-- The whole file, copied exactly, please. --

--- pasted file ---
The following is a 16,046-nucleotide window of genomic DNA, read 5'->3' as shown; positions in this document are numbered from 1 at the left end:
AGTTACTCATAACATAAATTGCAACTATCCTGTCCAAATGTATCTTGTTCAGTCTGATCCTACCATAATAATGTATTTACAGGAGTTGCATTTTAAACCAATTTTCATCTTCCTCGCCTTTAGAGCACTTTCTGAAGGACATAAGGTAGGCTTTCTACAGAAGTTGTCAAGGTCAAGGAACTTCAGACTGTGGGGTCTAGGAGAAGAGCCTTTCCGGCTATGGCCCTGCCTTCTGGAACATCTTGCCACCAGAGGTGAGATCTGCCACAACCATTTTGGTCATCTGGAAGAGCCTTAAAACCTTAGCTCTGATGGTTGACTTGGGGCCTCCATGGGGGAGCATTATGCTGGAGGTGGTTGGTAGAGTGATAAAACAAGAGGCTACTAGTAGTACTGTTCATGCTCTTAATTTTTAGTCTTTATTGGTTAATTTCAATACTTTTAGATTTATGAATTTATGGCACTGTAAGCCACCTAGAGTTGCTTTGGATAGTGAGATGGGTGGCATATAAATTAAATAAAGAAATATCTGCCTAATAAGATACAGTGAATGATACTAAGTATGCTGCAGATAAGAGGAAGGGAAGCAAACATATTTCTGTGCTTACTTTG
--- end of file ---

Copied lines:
The following is a 16,046-nucleotide window of genomic DNA, read 5'->3' as shown; positions in this document are numbered from 1 at the left end:
AGTTACTCATAACATAAATTGCAACTATCCTGTCCAAATGTATCTTGTTCAGTCTGATCCTACCATAATAATGTATTTACAGGAGTTGCATTTTAAACCAATTTTCATCTTCCTCGCCTTTAGAGCACTTTCTGAAGGACATAAGGTAGGCTTTCTACAGAAGTTGTCAAGGTCAAGGAACTTCAGACTGTGGGGTCTAGGAGAAGAGCCTTTCCGGCTATGGCCCTGCCTTCTGGAACATCTTGCCACCAGAGGTGAGATCTGCCACAACCATTTTGGTCATCTGGAAGAGCCTTAAAACCTTAGCTCTGATGGTTGACTTGGGGCCTCCATGGGGGAGCATTATGCTGGAGGTGGTTGGTAGAGTGATAAAACAAGAGGCTACTAGTAGTACTGTTCATGCTCTTAATTTTTAGTCTTTATTGGTTAATTTCAATACTTTTAGATTTATGAATTTATGGCACTGTAAGCCACCTAGAGTTGCTTTGGATAGTGAGATGGGTGGCATATAAATTAAATAAAGAAATATCTGCCTAATAAGATACAGTGAATGATACTAAGTATGCTGCAGATAAGAGGAAGGGAAGCAAACATATTTCTGTGCTTACTTTG